However, in Northern latitudes they are also now important commercially, with Norwegian fishermen alone allocated a quota of thousands each year.

Fishing crabs for profit in this part of the Antarctic would not be permitted. But fishing could in time be used as a means to control them, said Professor Smith, if their ecological impacts become too severe.

Global warming brings crab threat to Antarctica
AFP Yahoo News 7 Sep 11;

The sea floor around the West Antarctica peninsula could become invaded by a voracious king crab, which is on the march thanks to global warming, biologists reported on Wednesday.

The worrisome intruder is a bright-red deep-sea predator that previously had been spotted only in the Ross Sea, on the other side of West Antarctica.

Taxonomists identified the crustacean just five years ago, bestowing it with the lengthy monicker of Neolithodes yaldwyni Ahyong and Dawson and placing it among the 121 species of king crab.

It is known as an "ecosystem engineer" because it digs into the sea floor to feast on worms and other tiny animals, an activity that in large numbers can have repercussions across the marine food web.

A team led by Laura Grange of the University of Hawaii at Manoa lowered a remote-controlled scoutcraft as part of a long-term probe into biodiversity in the waters off the Antarctic peninsula.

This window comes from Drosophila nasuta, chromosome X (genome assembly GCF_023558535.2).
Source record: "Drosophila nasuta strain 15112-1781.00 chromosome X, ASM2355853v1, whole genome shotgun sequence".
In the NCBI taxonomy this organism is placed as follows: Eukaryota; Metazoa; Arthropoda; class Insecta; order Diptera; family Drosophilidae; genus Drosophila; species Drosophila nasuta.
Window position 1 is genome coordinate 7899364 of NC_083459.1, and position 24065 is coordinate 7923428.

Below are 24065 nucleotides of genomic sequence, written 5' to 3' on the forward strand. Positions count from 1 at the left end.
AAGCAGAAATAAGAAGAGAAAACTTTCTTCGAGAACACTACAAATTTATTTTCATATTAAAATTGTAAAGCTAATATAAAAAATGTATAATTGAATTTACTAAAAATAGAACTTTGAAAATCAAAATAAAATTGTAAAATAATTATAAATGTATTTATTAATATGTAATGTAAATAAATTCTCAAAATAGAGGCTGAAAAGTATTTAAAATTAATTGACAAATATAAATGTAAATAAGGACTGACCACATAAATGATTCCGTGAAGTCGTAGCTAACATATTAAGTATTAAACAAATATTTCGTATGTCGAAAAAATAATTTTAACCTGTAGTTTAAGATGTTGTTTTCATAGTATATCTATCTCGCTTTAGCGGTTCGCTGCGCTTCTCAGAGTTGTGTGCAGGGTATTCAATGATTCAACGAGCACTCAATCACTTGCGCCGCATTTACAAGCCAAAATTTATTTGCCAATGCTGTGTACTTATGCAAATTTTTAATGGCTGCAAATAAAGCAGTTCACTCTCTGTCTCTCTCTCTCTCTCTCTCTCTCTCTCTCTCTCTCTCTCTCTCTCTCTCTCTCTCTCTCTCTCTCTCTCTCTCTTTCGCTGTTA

They looked at Palmer Deep, a mud-floored basin in the Weddell Sea located 120 kilometres (75 miles) from the edge of the continental shelf.

The robot's camera, trailed over two kilometres (1.2 miles), spotted 42 crabs, all of them at depths lower than 850 metres (2,760 feet), where the water was a relatively balmy 1.4 degrees Celsius (34.5 degrees Fahrenheit).

By extrapolation, the crab population in Palmer's deep -- an area measuring 14 kms (nine miles) long by eight kms (five miles) wide -- could be more than 1.5 million, says Grange.

That density is the same as commercial crab fisheries in Alaska and the British South Atlantic island of South Georgia.

The images gave a glimpse of the kind of damage caused by the foraging crustaceans.

The crabs, their shells measuring roughly 10 centimetres (four inches) across, had dug gashes up to 20 cms (one foot) into the soft ocean floor and thrown up lumps of sediment. The robot also retrieved a pregnant female crab, as proof that the species was reproducing.

None of the crabs was found at shallower depths, where the seas are colder.

The implication is that as global warming heats the frigid coastal-shelf waters, which lie at depths of 400 and 600 metres (1,300 and 1,950 feet), the way will be open for the crustacean to continue its creeping advance.

The evidence from sea-floor sediment is that no so-called lithodid, or crushing, crabs have inhabited the cold shallow waters of the West Antarctic peninsula for 14 million years.

Previous research has already named the peninsula as one of the most vulnerable regions in the world for global warming. The waters of its continental shelf are warming at the rate of 0.1 C (0.14 F) per decade.

"If N. yaldwyni is currently limited by cold temperatures, it could spread up onto the shelf within one to two decades," warns the study, published in the British scientific journal Proceedings of the Royal Society B.